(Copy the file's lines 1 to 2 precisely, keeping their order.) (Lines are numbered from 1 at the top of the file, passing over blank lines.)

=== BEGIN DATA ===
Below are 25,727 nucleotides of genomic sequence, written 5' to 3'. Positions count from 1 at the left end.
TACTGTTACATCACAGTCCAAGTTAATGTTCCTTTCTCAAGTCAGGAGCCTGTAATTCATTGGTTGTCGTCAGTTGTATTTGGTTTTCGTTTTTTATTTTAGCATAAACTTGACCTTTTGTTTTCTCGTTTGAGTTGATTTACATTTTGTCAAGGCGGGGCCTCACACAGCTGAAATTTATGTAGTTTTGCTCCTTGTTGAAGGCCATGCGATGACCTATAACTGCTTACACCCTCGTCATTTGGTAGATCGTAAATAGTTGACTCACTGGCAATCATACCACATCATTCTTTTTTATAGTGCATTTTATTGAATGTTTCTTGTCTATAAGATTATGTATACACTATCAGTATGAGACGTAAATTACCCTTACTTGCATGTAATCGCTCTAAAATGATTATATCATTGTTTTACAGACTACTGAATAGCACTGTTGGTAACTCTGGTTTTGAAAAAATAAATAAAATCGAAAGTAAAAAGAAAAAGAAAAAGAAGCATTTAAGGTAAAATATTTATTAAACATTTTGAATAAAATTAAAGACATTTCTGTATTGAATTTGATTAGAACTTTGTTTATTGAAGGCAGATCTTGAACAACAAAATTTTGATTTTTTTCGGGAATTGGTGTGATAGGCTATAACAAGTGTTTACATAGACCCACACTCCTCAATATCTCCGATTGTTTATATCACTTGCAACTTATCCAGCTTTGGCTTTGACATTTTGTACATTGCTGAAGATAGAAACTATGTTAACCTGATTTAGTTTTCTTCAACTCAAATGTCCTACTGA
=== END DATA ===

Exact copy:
Below are 25,727 nucleotides of genomic sequence, written 5' to 3'. Positions count from 1 at the left end.
TACTGTTACATCACAGTCCAAGTTAATGTTCCTTTCTCAAGTCAGGAGCCTGTAATTCATTGGTTGTCGTCAGTTGTATTTGGTTTTCGTTTTTTATTTTAGCATAAACTTGACCTTTTGTTTTCTCGTTTGAGTTGATTTACATTTTGTCAAGGCGGGGCCTCACACAGCTGAAATTTATGTAGTTTTGCTCCTTGTTGAAGGCCATGCGATGACCTATAACTGCTTACACCCTCGTCATTTGGTAGATCGTAAATAGTTGACTCACTGGCAATCATACCACATCATTCTTTTTTATAGTGCATTTTATTGAATGTTTCTTGTCTATAAGATTATGTATACACTATCAGTATGAGACGTAAATTACCCTTACTTGCATGTAATCGCTCTAAAATGATTATATCATTGTTTTACAGACTACTGAATAGCACTGTTGGTAACTCTGGTTTTGAAAAAATAAATAAAATCGAAAGTAAAAAGAAAAAGAAAAAGAAGCATTTAAGGTAAAATATTTATTAAACATTTTGAATAAAATTAAAGACATTTCTGTATTGAATTTGATTAGAACTTTGTTTATTGAAGGCAGATCTTGAACAACAAAATTTTGATTTTTTTCGGGAATTGGTGTGATAGGCTATAACAAGTGTTTACATAGACCCACACTCCTCAATATCTCCGATTGTTTATATCACTTGCAACTTATCCAGCTTTGGCTTTGACATTTTGTACATTGCTGAAGATAGAAACTATGTTAACCTGATTTAGTTTTCTTCAACTCAAATGTCCTACTGA